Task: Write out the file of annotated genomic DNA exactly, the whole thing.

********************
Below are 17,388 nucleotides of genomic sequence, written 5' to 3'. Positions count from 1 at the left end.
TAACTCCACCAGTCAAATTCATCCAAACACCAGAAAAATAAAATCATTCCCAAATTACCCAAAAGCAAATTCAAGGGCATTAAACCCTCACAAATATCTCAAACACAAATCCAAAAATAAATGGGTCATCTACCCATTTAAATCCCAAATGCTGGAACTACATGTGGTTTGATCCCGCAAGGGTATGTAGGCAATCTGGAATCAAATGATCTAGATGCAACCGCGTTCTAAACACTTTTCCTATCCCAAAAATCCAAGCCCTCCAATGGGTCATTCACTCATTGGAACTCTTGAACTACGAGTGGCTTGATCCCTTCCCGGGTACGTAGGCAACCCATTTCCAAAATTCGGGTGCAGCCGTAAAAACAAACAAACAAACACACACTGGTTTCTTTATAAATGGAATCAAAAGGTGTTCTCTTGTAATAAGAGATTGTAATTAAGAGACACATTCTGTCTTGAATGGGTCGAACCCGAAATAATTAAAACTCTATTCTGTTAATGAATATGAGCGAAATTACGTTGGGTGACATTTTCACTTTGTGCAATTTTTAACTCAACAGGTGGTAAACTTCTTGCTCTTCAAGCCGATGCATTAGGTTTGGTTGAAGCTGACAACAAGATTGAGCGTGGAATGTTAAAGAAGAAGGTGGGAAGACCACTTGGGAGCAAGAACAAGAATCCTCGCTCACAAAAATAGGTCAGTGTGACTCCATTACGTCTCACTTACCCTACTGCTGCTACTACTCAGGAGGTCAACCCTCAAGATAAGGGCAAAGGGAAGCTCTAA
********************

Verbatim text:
Below are 17,388 nucleotides of genomic sequence, written 5' to 3'. Positions count from 1 at the left end.
TAACTCCACCAGTCAAATTCATCCAAACACCAGAAAAATAAAATCATTCCCAAATTACCCAAAAGCAAATTCAAGGGCATTAAACCCTCACAAATATCTCAAACACAAATCCAAAAATAAATGGGTCATCTACCCATTTAAATCCCAAATGCTGGAACTACATGTGGTTTGATCCCGCAAGGGTATGTAGGCAATCTGGAATCAAATGATCTAGATGCAACCGCGTTCTAAACACTTTTCCTATCCCAAAAATCCAAGCCCTCCAATGGGTCATTCACTCATTGGAACTCTTGAACTACGAGTGGCTTGATCCCTTCCCGGGTACGTAGGCAACCCATTTCCAAAATTCGGGTGCAGCCGTAAAAACAAACAAACAAACACACACTGGTTTCTTTATAAATGGAATCAAAAGGTGTTCTCTTGTAATAAGAGATTGTAATTAAGAGACACATTCTGTCTTGAATGGGTCGAACCCGAAATAATTAAAACTCTATTCTGTTAATGAATATGAGCGAAATTACGTTGGGTGACATTTTCACTTTGTGCAATTTTTAACTCAACAGGTGGTAAACTTCTTGCTCTTCAAGCCGATGCATTAGGTTTGGTTGAAGCTGACAACAAGATTGAGCGTGGAATGTTAAAGAAGAAGGTGGGAAGACCACTTGGGAGCAAGAACAAGAATCCTCGCTCACAAAAATAGGTCAGTGTGACTCCATTACGTCTCACTTACCCTACTGCTGCTACTACTCAGGAGGTCAACCCTCAAGATAAGGGCAAAGGGAAGCTCTAA